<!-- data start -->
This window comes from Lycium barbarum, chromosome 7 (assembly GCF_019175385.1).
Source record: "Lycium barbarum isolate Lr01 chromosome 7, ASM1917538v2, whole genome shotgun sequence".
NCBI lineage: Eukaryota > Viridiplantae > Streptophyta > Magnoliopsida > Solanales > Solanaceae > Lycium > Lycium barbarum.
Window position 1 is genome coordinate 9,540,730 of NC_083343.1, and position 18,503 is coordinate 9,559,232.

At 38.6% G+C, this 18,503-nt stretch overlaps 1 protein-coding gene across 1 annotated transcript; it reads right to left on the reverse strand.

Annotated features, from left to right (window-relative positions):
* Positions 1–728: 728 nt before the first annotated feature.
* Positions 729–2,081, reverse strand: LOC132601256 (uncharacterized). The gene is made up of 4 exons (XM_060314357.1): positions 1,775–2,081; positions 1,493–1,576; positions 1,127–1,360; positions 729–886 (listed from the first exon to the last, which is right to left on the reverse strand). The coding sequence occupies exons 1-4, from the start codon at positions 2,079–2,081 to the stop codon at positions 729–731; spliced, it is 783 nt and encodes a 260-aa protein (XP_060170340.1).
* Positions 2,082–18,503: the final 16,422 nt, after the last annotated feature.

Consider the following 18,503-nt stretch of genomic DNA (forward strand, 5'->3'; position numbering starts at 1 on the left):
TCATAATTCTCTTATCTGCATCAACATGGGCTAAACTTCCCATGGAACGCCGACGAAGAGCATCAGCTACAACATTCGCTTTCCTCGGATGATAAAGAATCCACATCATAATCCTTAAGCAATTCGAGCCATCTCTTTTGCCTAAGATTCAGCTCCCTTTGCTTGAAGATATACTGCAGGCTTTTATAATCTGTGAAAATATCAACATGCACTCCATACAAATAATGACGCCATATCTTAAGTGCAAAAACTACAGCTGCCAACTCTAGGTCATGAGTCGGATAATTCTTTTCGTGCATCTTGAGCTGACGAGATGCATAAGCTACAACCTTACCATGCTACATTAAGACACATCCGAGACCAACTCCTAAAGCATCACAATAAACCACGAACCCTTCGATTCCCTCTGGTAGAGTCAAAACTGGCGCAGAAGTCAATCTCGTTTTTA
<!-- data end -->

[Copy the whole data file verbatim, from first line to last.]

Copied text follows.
This window comes from Lycium barbarum, chromosome 7 (assembly GCF_019175385.1).
Source record: "Lycium barbarum isolate Lr01 chromosome 7, ASM1917538v2, whole genome shotgun sequence".
NCBI lineage: Eukaryota > Viridiplantae > Streptophyta > Magnoliopsida > Solanales > Solanaceae > Lycium > Lycium barbarum.
Window position 1 is genome coordinate 9,540,730 of NC_083343.1, and position 18,503 is coordinate 9,559,232.

At 38.6% G+C, this 18,503-nt stretch overlaps 1 protein-coding gene across 1 annotated transcript; it reads right to left on the reverse strand.

Annotated features, from left to right (window-relative positions):
* Positions 1–728: 728 nt before the first annotated feature.
* Positions 729–2,081, reverse strand: LOC132601256 (uncharacterized). The gene is made up of 4 exons (XM_060314357.1): positions 1,775–2,081; positions 1,493–1,576; positions 1,127–1,360; positions 729–886 (listed from the first exon to the last, which is right to left on the reverse strand). The coding sequence occupies exons 1-4, from the start codon at positions 2,079–2,081 to the stop codon at positions 729–731; spliced, it is 783 nt and encodes a 260-aa protein (XP_060170340.1).
* Positions 2,082–18,503: the final 16,422 nt, after the last annotated feature.

Consider the following 18,503-nt stretch of genomic DNA (forward strand, 5'->3'; position numbering starts at 1 on the left):
TCATAATTCTCTTATCTGCATCAACATGGGCTAAACTTCCCATGGAACGCCGACGAAGAGCATCAGCTACAACATTCGCTTTCCTCGGATGATAAAGAATCCACATCATAATCCTTAAGCAATTCGAGCCATCTCTTTTGCCTAAGATTCAGCTCCCTTTGCTTGAAGATATACTGCAGGCTTTTATAATCTGTGAAAATATCAACATGCACTCCATACAAATAATGACGCCATATCTTAAGTGCAAAAACTACAGCTGCCAACTCTAGGTCATGAGTCGGATAATTCTTTTCGTGCATCTTGAGCTGACGAGATGCATAAGCTACAACCTTACCATGCTACATTAAGACACATCCGAGACCAACTCCTAAAGCATCACAATAAACCACGAACCCTTCGATTCCCTCTGGTAGAGTCAAAACTGGCGCAGAAGTCAATCTCGTTTTTA